When buying a property in France, you’ll almost certainly sign a document called the compromis de vente, but what does it all mean? Ann Edmondson spells out the first few paragraphs
Understanding the pre-sales contract
If you are moving to France or buying a holiday home there, the compromis de vente is one of the most important documents you will ever sign. Setting out a detailed description of the property and the requirements of the purchaser, this pre-sales contract is legally binding, though you will have a cooling-off period during which you can pull out of the sale without penalty.
For the purposes of this article, I have assumed the purchase of residential property only. This month we’ll be looking at the first paragraphs, covering: The civil status of the parties The cooling-off period The deposit, notaire’s fees and government taxes The description of the property The use of the property
Civil status of the parties ( état civil) This paragraph will include: Full names and wife’s maiden name if applicable Habitual residential address Nationality Whether you are fiscally resident in France or not Marital status Marital regime (this is important under French law as it will determine who is really buying the property, who will own it and what will happen to the property in the event of divorce or death) Profession Date of birth In order for the notaire’s office to draw up the civil status details, both parties will be required to provide valid identification. Where applicable you may also be asked to provide a marriage certificate, divorce affidavit, death certificate and/or affidavit of capacity if you were born abroad.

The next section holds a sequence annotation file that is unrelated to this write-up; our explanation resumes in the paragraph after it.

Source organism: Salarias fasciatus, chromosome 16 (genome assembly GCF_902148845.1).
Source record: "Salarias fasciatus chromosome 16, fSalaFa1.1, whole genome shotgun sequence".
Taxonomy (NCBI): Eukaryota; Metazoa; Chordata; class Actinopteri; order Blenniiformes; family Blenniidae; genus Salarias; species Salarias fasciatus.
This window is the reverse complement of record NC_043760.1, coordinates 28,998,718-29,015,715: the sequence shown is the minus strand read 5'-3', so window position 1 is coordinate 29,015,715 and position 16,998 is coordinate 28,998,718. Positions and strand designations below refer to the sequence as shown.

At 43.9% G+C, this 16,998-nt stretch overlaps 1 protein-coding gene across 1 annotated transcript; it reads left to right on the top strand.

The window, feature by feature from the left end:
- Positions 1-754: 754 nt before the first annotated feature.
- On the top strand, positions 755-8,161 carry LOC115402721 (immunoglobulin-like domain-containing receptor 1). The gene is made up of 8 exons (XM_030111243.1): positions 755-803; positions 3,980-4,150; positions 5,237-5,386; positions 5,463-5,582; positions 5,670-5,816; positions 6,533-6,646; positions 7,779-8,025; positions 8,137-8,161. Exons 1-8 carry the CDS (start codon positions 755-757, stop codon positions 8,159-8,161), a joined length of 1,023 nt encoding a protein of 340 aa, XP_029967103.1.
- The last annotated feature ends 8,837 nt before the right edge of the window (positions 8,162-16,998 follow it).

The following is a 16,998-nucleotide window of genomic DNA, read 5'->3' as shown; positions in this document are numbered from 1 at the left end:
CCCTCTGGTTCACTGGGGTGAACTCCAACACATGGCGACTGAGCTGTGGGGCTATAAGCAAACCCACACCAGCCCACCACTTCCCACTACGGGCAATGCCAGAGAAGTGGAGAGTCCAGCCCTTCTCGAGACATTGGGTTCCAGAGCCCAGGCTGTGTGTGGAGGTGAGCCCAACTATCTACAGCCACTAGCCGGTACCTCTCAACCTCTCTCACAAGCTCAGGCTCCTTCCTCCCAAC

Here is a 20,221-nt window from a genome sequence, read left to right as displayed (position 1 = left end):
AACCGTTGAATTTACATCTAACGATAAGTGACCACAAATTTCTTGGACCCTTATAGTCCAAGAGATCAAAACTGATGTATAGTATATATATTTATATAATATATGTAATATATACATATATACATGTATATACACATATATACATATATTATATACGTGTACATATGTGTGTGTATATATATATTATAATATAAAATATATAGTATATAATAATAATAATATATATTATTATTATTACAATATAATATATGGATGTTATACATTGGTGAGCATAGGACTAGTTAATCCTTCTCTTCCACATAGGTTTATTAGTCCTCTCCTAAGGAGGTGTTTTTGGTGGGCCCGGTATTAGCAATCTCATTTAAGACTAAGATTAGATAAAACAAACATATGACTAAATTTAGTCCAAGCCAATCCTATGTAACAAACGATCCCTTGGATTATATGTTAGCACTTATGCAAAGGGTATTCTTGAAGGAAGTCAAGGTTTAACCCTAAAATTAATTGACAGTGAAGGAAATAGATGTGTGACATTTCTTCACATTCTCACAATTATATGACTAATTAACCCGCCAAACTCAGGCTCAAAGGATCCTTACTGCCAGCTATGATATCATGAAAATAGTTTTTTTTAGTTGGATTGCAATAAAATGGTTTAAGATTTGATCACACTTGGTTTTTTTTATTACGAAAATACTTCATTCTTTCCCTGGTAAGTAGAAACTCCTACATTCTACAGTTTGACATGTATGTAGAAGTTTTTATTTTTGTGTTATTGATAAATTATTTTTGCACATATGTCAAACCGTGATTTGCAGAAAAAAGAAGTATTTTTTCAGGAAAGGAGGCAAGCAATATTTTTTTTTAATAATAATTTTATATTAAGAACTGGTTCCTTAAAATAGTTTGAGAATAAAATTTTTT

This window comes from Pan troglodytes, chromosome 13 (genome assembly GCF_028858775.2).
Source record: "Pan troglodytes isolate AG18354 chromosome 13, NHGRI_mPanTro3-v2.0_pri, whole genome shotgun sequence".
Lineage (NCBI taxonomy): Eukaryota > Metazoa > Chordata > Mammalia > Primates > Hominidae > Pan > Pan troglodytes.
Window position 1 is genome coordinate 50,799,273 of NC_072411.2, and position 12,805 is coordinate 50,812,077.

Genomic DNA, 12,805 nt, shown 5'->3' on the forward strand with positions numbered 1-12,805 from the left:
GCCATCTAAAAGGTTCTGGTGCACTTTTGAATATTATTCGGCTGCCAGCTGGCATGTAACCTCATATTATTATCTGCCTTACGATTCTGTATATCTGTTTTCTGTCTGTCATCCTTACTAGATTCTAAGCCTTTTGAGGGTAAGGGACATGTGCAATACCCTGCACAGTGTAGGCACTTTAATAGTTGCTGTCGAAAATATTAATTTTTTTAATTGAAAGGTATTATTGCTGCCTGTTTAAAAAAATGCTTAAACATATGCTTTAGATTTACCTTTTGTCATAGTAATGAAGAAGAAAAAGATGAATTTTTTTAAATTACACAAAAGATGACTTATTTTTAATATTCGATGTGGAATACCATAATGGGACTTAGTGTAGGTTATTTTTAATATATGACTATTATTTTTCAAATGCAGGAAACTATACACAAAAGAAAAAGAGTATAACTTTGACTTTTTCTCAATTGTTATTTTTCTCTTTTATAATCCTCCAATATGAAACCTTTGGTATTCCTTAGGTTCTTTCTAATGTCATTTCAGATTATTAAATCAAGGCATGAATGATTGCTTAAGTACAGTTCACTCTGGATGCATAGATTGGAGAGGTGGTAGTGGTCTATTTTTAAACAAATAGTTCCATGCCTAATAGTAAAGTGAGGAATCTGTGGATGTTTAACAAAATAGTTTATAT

The civil status check by the notaire also enables the verification of the true identity of the seller, ensuring that they are the true owner of the property and that they have the right to sell it. For example, the owner may have received the property through a gift by a donor who is still alive, and who has forbidden the sale of the property in their lifetime. The cooling-off period ( faculté de retraction) Also known as the period of reflection, the cooling-off period was introduced as a statutory right in 2001 and is now 10 consecutive days. The law was introduced to allow the consumer to ‘cool down’ after making any heat-of-themoment decisions. After its signature the pre-sale contract will normally be sent by registered post with acknowledgement of receipt. The cooling-off period will start the day following the first presentation of the document at your address – regardless of whether or not you are there to receive it – and will run for 10 consecutive days. If the 10th day falls on a Sunday, the deadline is extended to the Monday.
If during this period you decide not to go ahead with the purchase, you have the responsibility of informing the notaire or estate agent by registered letter only. The date of postage will be proof that you have given notification within the 10 days. In this case your deposit will be returned to you, and the seller will be released from their undertaking to sell the property to you.
After the 10-day cooling-off period, you are bound to the sale, and if you change your mind for any reason after this period, it may be much more difficult to get the deposit returned to you. On the other hand, the seller is bound to the pre-sales contract immediately after having signed it. They do not benefit from the cooling-off period.